Please see the bottom of this page for updates, sale prices, and delivery options.

Eggs, rabbits, maple syrup, and more…

February 2017 was a month for the record books. Unseasonably warm days melted away the winter snowfall and a mid-month rainfall caused flooding in many areas. Not your typical February in Minnesota. The last time it was this warm for this long was in 1981, and I was two.

Fortunately for us here at the homestead the warm weather only caused mild excitement. It prematurely caused the maple trees to start dripping sap. It’s the earliest sap run during my short tenure in the sugarbush. Now I find the maple syrup season is already upon us. I am still working on winter projects, but now must divert my attention to springtime tasks.

I tapped half the maple trees on Wednesday the 15th and evaporated the first batch on Monday the 20th. This year I’m using a Brix refractometer for the first time to ensure I don’t over-boil and waste any syrup. Previously I’d been measuring the temperature only and calling it good when the syrup reached 219 ºF. However, with this tool samples were taken at late stages of the evaporation process to ensure a minimum sugar content of 66 Brix. I’m counting on a lot less wasted, over-heated syrup, which has the tendency to crystallize and require the addition of water and reboiling. The sap sacks and sack holders I use can be obtained by following the hyperlinks, although they’re cheaper at a local farm supply store.

For the second year I’m using the evaporator pan I inherited from my father-in-law. Pictured above, it’s been in their family for three generations. My family makes it the fourth generation. My wife’s great grandpa used this pan back before 1953, when that picture was taken, and I’m using it today. The sentiment, “they don’t make things like they used to” rings true with this evaporator. It’s solid, reliable, easy to clean, and a real work of art. It’s a 60 gallon galvanized steel pan that has seen thousands of gallons of sap reduced to delicious syrup over the years. 2016 reserve stock and 2017 quarts of early-season, light amber (Grade A) syrup is for sale now.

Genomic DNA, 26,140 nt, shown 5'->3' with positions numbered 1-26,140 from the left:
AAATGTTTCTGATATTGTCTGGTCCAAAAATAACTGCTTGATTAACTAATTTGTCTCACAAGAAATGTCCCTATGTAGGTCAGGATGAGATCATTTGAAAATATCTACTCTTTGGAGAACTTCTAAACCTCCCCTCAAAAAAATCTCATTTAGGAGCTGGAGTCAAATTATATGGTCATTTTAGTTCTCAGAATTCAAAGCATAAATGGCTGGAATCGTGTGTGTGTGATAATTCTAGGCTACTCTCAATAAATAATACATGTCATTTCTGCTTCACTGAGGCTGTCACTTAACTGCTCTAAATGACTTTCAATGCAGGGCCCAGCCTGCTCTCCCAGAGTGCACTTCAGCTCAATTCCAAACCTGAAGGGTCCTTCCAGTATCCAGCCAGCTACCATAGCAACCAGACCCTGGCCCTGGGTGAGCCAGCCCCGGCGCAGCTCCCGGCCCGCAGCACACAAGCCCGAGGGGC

The Black Australorp chicks are almost 16 weeks old now. The juvenile hens, which are also known as pullets, have been off the heat lamps for a several weeks. Last weekend I moved them from the heated brooder to the woodshed-turned-coop with a door to the pasture in which they will, snow having melted, explore the landscape for weeds and insects. I expect to see eggs from the hens as early as mid-April and will make them available for sale immediately.

The chick brooder will receive a makeover and will be repurposed as rabbit colony housing for soon to be acquired Champagne d’Argent’s or another similar meat breed. The Cuniculture plan is to start with one buck and two does and grow the herd into a reliable source of protein to offer for sale to restaurants and markets.

Items available from the homestead will vary seasonally and by demand. Look below for current items for sale and contact me here for delivery options in Central Minnesota and the Twin Cities Metro area.

On sale now:

Maple Syrup. Wood-fired, small batch pure maple syrup – $20/qt

Chaga. Wildcrafted beneficial birch tree fungi. Chunks or ground – $3.50/oz

Available beginning mid-April:

Cage Free, no-soy, organic fed chickens eggs – $6.00/doz (discount for prepay)

Rabbit. Pasture raised, organic pellet supplemented fryers – price per lb TBD

Available in late spring – late fall:

Foraged wild mushrooms – priced by variety per weight as items become available

Organic, non-GMO produce – price TBD